Map of North Korea ( ASIAPRESS)

◆ The government is making every effort possible to stabilize prices

North Korean authorities, well aware of the spike in food prices, are doing all they can to stabilize them. Officials walk around markets to monitor the prices put up by food sellers, and are preventing hoarding by allowing consumers to only buy enough food for one person. The government is taking a hardline: Businesspeople who try to sell their items at overly expensive prices can even have their goods confiscated.

The government is taking the same approach toward wholesalers. A reporting partner in Ryanggang Province gave the following account:

“As part of efforts to crackdown on hoarding and black-market trading, The police are deploying mobile squads to man checkpoints where vehicles transporting food and their ‘purchase orders’ are checked. When it’s not clear where the food has come from, the squads even confiscate the goods without compensation. One vehicle transporting food to give out to workers at a steel factory in Hyesan was pulled over at a checkpoint and almost had its entire load seized because (the officers) thought the driver was transporting goods purchased under-the-table.”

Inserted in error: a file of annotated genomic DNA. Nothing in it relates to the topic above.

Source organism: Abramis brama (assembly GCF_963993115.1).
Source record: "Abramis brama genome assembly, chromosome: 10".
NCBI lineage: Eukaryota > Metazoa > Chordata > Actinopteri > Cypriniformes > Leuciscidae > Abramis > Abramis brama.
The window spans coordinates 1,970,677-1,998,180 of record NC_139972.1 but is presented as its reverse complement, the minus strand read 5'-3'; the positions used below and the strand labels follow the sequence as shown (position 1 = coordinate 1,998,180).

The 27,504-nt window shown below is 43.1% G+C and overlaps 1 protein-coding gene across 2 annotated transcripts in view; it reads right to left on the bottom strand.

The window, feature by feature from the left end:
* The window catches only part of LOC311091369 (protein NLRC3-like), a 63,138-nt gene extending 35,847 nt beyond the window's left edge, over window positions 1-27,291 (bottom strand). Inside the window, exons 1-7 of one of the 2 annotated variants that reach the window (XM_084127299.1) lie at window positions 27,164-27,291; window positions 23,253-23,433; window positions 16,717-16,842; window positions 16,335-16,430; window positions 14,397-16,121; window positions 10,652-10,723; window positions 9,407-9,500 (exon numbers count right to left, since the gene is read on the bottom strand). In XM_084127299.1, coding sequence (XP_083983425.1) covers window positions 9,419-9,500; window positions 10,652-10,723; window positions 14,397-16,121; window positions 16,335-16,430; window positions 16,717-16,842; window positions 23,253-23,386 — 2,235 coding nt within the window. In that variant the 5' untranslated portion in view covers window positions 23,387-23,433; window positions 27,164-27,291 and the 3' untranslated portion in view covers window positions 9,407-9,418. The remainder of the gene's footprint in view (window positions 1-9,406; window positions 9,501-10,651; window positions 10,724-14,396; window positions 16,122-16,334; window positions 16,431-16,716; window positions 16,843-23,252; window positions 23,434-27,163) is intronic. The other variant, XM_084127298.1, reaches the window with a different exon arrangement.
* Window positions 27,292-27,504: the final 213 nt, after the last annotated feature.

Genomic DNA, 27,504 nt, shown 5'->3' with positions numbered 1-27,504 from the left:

Food sellers are adapting to this environment by staying away from markets and selling their products at home or directly with consumers. When stopped by officials, they make excuses, saying that the food is not being sold but rather for their own consumption.

◆ Government intervention is being criticized for causing spike in prices

Reporting partners told ASIAPRESS that this kind of government intervention is actually spurring a rise in prices. People can’t buy the food they need for their families, and the heavy restrictions on distribution is leading to a spike in the cost of food.

A reporting partner in North Hamgyung Province said that the authorities seem to be pushing a rise in food prices, explaining:

“I’ve heard that we’ve imported a large amount of food aid from China after June. It’s obvious that the aid will be distributed to Pyongyang and the military first, but (the government’s restrictions) have prevented any of it from arriving in the provinces. Trading companies have various kinds of foodstuffs in their possession, but they’re prohibited from selling the products to wholesalers. That’s why rice isn’t getting into the hands of sellers and the markets are stagnated. The government is creating the conditions for the rise in food prices while making excuses about preventing hoarding and stopping the spread of COVID-19.”

(To be continued in the next installment)

※ ASIAPRESS communicates with reporting partners through Chinese cell phones smuggled into North Korea.